Audax HD-3P Gold Dome replacement - Page 3 New Strategy

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Audax HD-3P Gold Dome replacement
Page 2 Crossover
Page 3 New Strategy
Page 4 Final Listening
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New Strategy

One thing I noticed, whilst listening, was that the midrange performance was totally different to that with the old crossover. This gave me the clue that I was looking for. It was pretty obvious that, if I tinkered around with the midrange unit crossover, the whole speaker was going to change in character.


Now this wasn’t what the owner wanted. I knew, from a previous conversation, that he was very happy with the overall sound of the KLS3 Gold and he just needed an ‘upgrade’ and restoration of the treble performance, not a whole new speaker! So, back to the drawing board – actually LspCAD6 – and re-look at the crossover details.


To start with I decided to put the treble unit back into phase with the midrange. The reason is one that I’ve found works for me, although looking at other people’s crossovers it apparently doesn’t work for everybody.


This shows the final plot of the midrange/treble crossover.


My philosophy is that the ear is sensitive to the time arrivals of transients. I know that there is a considerable body of evidence to show that the ear does a summation of the total transient response from a speaker and then a type of mechanical Fourier analysis of the waveform to realise the tonality of the sound. But I’m still convinced that the ear also reacts to the initial transient of any sound in a particular way.


It is the initial transient, for example, that gives us directional clues and, hence in hi-fi reproduction, helps position the image in the stereo plane. Thus if the phase is inverted between the drive units, especially at high frequencies, there can be a little confusion for the ear/brain in that it will see the transient from, say, the treble unit going in the positive direction and then that from the midrange unit going in the negative direction.


Effect of reversing the treble drive unit phase indicating excellent phase integration when in phase!


This is particularly important where the drive units are phase aligned (which doesn’t happen very often in modern speakers) but, in my view, is still noticeable even when the output from the treble unit reaches the ear slightly in advance of that from the midrange. Back to the drawing board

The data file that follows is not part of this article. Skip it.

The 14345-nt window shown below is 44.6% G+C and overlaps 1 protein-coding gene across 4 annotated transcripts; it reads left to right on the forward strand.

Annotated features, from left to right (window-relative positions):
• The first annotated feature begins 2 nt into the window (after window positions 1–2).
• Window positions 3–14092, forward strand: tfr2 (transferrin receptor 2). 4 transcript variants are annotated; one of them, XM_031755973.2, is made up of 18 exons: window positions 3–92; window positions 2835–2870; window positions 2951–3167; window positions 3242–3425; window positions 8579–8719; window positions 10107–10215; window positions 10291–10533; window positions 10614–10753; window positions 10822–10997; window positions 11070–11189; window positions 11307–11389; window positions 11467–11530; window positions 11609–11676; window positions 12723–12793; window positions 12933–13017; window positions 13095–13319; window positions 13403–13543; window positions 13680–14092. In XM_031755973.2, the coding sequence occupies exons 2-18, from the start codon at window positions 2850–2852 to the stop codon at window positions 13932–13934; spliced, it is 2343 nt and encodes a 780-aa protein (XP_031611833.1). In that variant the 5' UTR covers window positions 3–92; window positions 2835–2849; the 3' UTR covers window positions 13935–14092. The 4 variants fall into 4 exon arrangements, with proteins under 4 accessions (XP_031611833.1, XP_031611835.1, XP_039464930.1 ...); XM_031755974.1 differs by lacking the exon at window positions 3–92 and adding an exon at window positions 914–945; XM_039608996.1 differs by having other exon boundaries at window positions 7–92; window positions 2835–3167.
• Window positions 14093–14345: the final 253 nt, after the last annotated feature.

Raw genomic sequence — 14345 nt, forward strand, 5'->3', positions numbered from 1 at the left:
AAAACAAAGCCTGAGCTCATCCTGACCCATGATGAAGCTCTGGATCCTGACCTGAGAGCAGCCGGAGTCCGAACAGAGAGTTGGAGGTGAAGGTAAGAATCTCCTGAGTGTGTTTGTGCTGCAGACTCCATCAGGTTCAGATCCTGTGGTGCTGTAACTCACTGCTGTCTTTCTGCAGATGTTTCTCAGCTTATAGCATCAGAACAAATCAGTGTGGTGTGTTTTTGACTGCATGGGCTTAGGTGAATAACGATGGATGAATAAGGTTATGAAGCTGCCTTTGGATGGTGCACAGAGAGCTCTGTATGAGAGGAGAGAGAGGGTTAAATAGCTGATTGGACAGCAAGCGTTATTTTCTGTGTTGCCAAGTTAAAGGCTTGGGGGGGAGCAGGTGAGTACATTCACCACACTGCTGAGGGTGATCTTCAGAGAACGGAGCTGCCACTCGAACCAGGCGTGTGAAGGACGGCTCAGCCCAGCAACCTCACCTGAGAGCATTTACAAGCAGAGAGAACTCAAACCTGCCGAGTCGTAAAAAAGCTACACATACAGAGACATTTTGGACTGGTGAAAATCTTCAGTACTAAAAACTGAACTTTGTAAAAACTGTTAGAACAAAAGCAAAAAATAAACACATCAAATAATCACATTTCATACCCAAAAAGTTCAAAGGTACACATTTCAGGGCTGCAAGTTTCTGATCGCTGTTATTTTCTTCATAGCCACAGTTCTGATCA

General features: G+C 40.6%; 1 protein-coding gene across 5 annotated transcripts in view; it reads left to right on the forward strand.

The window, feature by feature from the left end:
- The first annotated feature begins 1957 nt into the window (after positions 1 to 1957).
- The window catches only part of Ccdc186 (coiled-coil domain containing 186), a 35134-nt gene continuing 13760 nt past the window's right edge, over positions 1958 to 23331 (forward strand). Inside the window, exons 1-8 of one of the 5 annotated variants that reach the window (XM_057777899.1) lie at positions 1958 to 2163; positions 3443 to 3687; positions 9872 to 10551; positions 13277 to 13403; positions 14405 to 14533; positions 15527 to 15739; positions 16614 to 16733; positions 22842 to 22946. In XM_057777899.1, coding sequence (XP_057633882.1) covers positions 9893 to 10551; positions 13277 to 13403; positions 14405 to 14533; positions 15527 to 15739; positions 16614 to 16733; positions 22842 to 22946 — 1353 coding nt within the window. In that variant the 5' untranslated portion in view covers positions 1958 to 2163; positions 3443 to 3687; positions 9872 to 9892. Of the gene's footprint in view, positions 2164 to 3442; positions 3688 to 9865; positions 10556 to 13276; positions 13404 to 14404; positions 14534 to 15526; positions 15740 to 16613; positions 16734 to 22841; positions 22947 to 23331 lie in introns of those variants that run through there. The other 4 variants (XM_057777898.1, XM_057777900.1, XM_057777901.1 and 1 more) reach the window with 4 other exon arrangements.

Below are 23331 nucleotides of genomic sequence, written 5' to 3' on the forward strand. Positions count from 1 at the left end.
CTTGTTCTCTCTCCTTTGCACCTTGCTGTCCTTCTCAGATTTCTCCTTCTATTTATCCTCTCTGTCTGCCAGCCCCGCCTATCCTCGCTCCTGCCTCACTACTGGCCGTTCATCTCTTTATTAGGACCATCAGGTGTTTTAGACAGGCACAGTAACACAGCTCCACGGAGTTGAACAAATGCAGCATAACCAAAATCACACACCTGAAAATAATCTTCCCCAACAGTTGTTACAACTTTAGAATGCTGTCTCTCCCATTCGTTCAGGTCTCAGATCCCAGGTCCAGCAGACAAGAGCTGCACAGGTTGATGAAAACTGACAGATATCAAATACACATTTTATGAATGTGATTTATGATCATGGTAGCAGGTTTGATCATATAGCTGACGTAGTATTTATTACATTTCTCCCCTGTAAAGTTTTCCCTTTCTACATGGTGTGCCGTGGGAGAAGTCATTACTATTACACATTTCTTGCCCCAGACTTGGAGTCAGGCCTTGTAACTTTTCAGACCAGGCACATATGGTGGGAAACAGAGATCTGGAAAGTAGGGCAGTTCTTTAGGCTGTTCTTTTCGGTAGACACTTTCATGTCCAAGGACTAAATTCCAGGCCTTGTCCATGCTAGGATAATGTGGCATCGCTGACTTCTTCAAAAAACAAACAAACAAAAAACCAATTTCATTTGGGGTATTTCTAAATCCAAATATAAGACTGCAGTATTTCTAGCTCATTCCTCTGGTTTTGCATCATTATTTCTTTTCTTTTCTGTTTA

So part of the ‘back to the drawing board’ process was aligning the crossover to work with the drive units in phase. A bit more playing around with components and values in LspCAD6 and, hey presto, suddenly I had a smooth response without having to adjust the midrange crossover values far from the originals. In fact the only change is to up the value of the capacitor to ground from 6uF to 8.2uF (8uF was used in the Mk1 crossover).






Again listening showed that this was the right way to go. The character of the KLS3 Gold was now restored plus the missing treble was back again and the stereo image now seemed more solid and realistic.


It took a bit more juggling of component values to elicit the final crossover for the treble section but, at last, I was satisfied with the performance and guessed that the owner would be too. An appointment for collection was made and, while I was waiting, I went back to the listening room for a more extended listen.


Now that the treble was restored to its former glory (as far as I could tell, not being in possession of a pair of correctly working originals for test) it was so beautifully sweet, detailed and transparent that it revealed that the lower midrange had a touch of overt chestiness about it. This clouded female vocals a little and added undue emphasis to male vocals in my opinion.

Now this seemed to be coming from the mid-bass crossover and there wasn’t much to suspect there other than a hefty 50uF in parallel with the bass unit. I started by adding a small bypass SONIQS polypropylene capacitor across this 50uF. This seemed to help so I increased the value until the chestiness seemed to disappear.


The value I ended up with was another 18uF on top of the 50uF, not enough to seriously disturb the bass/mid crossover point but just enough to clean up the sound and remove a level of coloration I’d heard.


Whilst we’re talking about the mid/bass crossover what about bringing these two units into electrical phase too? Now this wouldn’t, and didn’t, work with the existing crossover and nor does it matter, and here’s why.


At frequencies as low as that of the bass/mid crossover in a three way speaker, the wavelengths are long enough, and the arrival time of the transient slope from the bass unit delayed enough, that the phase of the bass unit is hardly significant at all. I wouldn’t rule it out of the equation completely, because the bass unit is still contributing a small amount of output at higher frequencies, but it’s not worth upsetting the crossover performance just to correct it. So leave well alone!

Comments (1)
Speaker Upgrading
1Tuesday, 31 July 2012 08:36
Greg Ferrari
A very good article with the detail I prefer. The principles of how to improve the old speakers with well known drives units to meet the current quality of the best digital sound is now a necessity to anyone wanting to retain old speakers and get fantastic sound

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